“There ain’t no place for me in Christianity,” said Rajul as he leaned against the front door of the Islamic Center. This sixty-something year-old man, dressed in his loose-fitting button down shirt and jeans, had a jovial spirit. He was the kind of man you would want standing at the door to greet those entering for Friday prayers. His mouth was upturned in a steady smile, while his eyes revealed years of hardship.
Rajul grew up in Chicago and attended church regularly as a child. There was a problem though, he said. He remembers looking through his Sunday School books and only seeing white faces. “Is this the faith for me?” he thought. As a young man, Rajul wrestled with his identity as a Christian; he had a longing for a faith that was for him, for his people. In contrast, he recalls seeing young African American men walking tall in neatly pressed suits throughout the streets of his neighborhood, calling more to join the fold of the Nation of Islam. He admired these men, and would think to himself, “Man, I want to be a Muslim!” And this he did. Years later, while reading the Quran in a prison cell, this former churchgoer committed himself to Islam. He had found his identity.
For many African Americans like Rajul, the question, “Who Am I?” is ubiquitous. African lineages were decimated by slavery as mothers and children, fathers and wives, were inhumanely separated from one another. The psychological damage that this would wreak on one coming from societies in Africa where community members dictate one’s identity cannot be overstated. This identification decimation has left deep scars in African American communities, causing many searching for their true selves in the absence of traceable family trees. Against this backdrop, in the early twentieth century people like the mysterious W.D. Fard, who later founded the Nation of Islam, preached a new message to people of color. According to Fard, African Americans were members of the lost tribe of Shabazz, having been forced from their home city of Mecca through the slave trade. He sought to empower his hearers by teaching that they must revert to the religion of their ancestors: Islam. Many in Fard’s churchgoing audience found this message incredibly appealing. Their quest for identity had been realized. Though many of today’s African American converts join the ranks of an orthodox brand of Sunni Islam, the influence of the Nation is still strong as a gateway to Islamic teachings for many in African American communities.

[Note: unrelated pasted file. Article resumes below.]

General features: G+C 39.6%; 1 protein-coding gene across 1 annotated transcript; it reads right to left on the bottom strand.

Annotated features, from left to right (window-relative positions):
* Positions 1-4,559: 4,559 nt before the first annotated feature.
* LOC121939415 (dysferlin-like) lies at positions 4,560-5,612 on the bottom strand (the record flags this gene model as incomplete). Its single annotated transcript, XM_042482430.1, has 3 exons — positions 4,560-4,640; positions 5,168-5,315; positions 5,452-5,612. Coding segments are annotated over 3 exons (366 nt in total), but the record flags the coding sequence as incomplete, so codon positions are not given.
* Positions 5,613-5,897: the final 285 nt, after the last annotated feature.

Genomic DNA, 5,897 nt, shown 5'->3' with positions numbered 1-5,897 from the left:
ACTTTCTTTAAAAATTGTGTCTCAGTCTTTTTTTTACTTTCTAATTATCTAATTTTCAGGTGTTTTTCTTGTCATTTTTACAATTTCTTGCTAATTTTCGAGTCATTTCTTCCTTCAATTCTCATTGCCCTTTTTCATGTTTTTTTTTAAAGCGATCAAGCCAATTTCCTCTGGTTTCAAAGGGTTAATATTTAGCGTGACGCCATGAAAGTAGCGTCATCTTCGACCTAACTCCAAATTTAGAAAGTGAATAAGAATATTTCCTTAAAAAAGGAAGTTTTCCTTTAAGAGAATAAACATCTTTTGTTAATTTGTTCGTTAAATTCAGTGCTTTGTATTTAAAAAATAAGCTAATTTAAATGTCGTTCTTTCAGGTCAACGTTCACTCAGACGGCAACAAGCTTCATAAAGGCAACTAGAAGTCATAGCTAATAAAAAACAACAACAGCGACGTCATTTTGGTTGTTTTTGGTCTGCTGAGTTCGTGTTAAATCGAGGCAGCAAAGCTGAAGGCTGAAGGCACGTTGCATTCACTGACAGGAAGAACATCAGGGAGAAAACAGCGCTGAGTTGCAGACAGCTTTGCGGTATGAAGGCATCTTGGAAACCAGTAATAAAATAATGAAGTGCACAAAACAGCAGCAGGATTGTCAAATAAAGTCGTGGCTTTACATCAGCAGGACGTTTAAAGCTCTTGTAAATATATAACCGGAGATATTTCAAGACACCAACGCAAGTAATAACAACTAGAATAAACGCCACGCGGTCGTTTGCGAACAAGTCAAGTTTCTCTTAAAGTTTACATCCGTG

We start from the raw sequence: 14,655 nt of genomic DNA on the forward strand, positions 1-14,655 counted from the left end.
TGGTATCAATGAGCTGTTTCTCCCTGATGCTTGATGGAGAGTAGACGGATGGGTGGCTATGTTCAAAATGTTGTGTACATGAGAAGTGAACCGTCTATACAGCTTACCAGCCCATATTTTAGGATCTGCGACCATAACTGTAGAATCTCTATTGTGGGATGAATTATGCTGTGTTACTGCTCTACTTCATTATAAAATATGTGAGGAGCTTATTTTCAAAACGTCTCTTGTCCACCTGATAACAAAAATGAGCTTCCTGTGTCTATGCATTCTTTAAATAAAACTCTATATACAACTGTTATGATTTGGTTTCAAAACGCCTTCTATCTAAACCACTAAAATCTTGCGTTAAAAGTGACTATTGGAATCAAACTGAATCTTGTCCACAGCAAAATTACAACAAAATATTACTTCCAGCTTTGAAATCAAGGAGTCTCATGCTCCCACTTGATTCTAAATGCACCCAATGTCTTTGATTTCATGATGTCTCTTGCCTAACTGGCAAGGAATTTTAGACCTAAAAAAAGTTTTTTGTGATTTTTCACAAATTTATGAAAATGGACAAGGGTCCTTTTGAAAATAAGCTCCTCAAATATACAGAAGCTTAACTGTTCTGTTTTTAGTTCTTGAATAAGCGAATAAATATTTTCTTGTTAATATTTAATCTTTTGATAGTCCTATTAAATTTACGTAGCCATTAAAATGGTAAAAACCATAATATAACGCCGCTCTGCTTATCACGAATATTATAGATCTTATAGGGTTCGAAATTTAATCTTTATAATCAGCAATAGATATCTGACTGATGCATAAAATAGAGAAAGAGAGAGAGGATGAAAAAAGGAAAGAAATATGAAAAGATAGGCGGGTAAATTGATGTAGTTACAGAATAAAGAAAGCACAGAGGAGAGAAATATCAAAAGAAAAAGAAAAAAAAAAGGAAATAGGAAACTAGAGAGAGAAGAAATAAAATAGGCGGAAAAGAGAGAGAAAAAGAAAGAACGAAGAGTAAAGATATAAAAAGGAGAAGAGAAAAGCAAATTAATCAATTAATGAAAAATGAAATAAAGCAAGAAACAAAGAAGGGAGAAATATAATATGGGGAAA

As a way to further distance themselves from the oppression of slavery, many African American converts to Islam have even changed their names. Elijah Poole, the son of a Baptist preacher and early leader of the Nation of Islam, became Elijah Muhammad. As the Nation of Islam grew in membership, Muhammad required that converts change their surnames to X in order to expunge their “slave names.” Hence, Malcolm Little became Malcolm X. Many others, like famous boxer Cassius Clay who became Muhammad Ali, have followed suit in putting on this new identity.
But is Islam the answer to this important identity quest? Rajul’s search for his roots have led him to see Islam as a return to the old ways, saying, “Most of the Africans who came over in slavery were Muslims.” Is this accurate?
It is vital to have the correct information regarding important decisions, especially pertaining to choosing one’s faith. While many, like Rajul, have felt that “reverting” to Islam was a return to one’s heritage, this may not be altogether true. Most scholars would agree that the amount of African slaves who were Muslims was probably closer to twenty percent, although it is very difficult to determine actual percentages.